Besides prepping a double batch of dumplings, thanking Chinese history for the notion of eating seasonally, and honing your chopstick-holding skills, what other ways are there to celebrate on February 16, the Chinese New Year? Give red envelopes.
Red to symbolize good luck and to ward off evil spirits, envelopes are traditionally exchanged on the Chinese New Year and other holidays, with money usually tucked inside. For the new year, specifically, married couples typically give red envelopes to children and single folks. Making and decorating them yourself is a simple craft, and if you learn a Chinese character along the way, more power (and luck) to you.
If you're starting with scrapbook paper (which I encourage you to, as it's a little more presentable than standard construction paper and available in so many excellent colors and patterns), fold it in thirds, pressing down along each crease with a bone folder or your fingernails.
Next, using scissors, trim away paper on the top and bottom sides, leaving flaps in the middle fold for securing the envelope later (as depicted below).
Next, trim away all but a half-inch from one of the side flaps—this is where the front of the envelope will be glued to the back side. Fold over and crease the top and bottom small flaps, then glue just the bottom flap and the side one (as shown below).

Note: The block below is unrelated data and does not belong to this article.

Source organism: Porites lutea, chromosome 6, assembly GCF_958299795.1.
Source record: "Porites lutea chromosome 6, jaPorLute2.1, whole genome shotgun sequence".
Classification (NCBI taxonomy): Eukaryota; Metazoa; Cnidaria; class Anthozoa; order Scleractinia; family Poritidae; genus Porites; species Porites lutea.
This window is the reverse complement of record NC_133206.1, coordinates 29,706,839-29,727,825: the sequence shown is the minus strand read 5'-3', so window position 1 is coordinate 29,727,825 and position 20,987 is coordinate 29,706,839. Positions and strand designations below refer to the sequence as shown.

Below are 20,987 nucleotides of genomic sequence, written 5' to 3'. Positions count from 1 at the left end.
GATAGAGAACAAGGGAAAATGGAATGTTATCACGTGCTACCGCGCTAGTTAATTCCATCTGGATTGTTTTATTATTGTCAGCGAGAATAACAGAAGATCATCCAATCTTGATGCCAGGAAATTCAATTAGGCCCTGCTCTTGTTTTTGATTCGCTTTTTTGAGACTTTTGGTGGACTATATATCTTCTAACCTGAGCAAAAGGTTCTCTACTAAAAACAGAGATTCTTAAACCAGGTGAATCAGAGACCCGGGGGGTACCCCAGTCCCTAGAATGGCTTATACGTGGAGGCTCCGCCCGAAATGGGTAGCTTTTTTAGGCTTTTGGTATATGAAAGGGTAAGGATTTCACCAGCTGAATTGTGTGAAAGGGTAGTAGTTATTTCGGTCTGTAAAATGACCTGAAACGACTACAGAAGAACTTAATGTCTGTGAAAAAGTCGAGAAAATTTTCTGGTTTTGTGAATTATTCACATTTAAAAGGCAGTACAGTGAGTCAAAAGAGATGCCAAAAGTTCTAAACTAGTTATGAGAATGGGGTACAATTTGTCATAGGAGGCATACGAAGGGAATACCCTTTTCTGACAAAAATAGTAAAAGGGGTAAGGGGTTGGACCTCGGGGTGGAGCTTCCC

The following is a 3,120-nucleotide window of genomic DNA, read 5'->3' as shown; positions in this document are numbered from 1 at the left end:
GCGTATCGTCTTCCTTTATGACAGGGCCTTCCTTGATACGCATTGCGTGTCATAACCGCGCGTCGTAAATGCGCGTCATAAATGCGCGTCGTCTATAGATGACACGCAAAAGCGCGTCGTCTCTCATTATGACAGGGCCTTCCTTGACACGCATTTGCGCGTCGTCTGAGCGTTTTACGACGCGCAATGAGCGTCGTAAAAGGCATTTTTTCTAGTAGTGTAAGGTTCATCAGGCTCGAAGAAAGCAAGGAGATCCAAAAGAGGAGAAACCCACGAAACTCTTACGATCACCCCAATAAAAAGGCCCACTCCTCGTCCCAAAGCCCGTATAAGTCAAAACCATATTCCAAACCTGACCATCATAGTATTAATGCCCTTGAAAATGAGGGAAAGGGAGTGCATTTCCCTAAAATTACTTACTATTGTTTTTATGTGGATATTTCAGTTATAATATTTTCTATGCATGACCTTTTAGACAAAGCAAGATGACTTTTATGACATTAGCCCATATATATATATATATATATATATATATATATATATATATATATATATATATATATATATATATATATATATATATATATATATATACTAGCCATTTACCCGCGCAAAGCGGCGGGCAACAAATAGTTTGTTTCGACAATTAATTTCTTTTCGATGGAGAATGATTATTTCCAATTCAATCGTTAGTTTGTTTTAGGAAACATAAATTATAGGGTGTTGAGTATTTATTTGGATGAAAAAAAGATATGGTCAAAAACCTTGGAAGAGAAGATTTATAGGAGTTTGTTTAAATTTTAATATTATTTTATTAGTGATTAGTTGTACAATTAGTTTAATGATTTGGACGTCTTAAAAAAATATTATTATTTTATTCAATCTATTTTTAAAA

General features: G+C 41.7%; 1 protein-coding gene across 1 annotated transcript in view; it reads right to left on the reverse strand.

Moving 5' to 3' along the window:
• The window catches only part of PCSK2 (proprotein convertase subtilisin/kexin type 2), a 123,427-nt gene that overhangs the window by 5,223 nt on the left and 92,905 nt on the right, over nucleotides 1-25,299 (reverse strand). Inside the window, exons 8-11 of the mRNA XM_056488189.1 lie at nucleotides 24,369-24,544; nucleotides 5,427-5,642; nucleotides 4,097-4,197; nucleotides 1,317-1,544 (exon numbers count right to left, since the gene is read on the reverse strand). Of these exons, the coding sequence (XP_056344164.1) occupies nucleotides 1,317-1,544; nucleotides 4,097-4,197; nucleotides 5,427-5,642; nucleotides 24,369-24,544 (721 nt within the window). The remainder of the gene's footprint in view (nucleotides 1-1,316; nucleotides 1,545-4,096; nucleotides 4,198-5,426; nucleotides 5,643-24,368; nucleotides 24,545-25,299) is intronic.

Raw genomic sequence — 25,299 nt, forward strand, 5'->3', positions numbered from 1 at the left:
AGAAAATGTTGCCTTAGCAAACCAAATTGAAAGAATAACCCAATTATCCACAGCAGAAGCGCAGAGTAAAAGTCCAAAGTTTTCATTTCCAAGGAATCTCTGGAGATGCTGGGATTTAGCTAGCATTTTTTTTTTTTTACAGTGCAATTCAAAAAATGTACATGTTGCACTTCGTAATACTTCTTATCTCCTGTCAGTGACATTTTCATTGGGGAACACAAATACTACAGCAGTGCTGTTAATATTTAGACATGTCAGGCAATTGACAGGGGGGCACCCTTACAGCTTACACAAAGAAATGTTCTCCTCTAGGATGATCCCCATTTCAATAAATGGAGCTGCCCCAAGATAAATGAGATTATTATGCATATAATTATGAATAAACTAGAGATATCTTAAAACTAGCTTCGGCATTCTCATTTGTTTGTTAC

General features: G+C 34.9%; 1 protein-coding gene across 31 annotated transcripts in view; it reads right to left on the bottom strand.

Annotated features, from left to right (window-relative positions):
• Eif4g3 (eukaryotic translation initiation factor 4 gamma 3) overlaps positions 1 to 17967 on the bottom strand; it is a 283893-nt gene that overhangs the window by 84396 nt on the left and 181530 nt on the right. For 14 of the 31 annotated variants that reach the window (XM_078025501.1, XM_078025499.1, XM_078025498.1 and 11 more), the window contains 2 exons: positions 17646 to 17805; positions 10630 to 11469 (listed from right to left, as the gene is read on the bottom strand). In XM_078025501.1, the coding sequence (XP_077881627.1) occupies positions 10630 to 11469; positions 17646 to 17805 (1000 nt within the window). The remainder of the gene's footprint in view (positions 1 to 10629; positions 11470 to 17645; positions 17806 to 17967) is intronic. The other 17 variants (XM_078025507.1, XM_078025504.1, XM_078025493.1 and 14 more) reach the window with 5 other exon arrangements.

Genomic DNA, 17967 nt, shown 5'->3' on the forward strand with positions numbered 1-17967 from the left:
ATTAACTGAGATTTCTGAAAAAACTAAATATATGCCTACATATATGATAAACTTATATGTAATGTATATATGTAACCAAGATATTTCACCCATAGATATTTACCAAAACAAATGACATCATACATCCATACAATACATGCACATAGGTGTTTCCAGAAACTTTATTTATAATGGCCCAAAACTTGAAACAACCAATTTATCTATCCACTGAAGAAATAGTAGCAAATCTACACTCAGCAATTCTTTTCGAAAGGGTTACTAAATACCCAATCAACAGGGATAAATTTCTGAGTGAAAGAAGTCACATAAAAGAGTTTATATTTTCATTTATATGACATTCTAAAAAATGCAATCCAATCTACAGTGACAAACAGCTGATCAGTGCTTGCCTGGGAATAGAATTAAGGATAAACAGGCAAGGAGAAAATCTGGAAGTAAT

Fold the remaining large flap across the envelope, pressing it into the glue-coated flaps to secure. Envelope-making, complete!
There are a few Chinese characters that would make sense for depicting on this holiday:
I am no expert in Chinese lettering, so for the sake of simplicity I opted to depict a Fu symbol on the envelopes shown here, as it contains just one character.
With much assistance from Food52ers who learned a thing or two about Chinese in college—Connor Bower, our Advertising Operations Associate and Ali Slagle, Associate Editor—I learned the correct way to depict one (left to right, in the order shown below). Even if your character-writing skills aren't perfect (like mine), it's not hard to get something that looks about right.
Fun fact: Since the Chinese words for "upside down" and "arrive" are homophones, so do the phrases "upside-down fu" and "good luck arrives" sound similar. Which is all to say that more often than not, and solely for the sake of wordplay, Fu is drawn (or hung, as a decoration) upside down. Above, mine's right-side up—but simply take your phone/laptop in your hands and rotate 180º to get the idea.
The beauty of making your own red envelopes is not that it's significantly easier than buying them at a store or off the internet, nor that it's cheaper—making your own is about enjoying the process, injecting a little handmade into what's typically mass-produced, and trying your hand at an alphabet you might not be familiar with. You can stuff them with money, fruit leather (perchance untraditional, but the right shape), or kind words on note cards.
That is a tradition we can really get behind.
How do you celebrate the Chinese New Year? Let us know in the comments!
This post originally ran in February 2016, but we're bringing it back to usher in the year of the dog!
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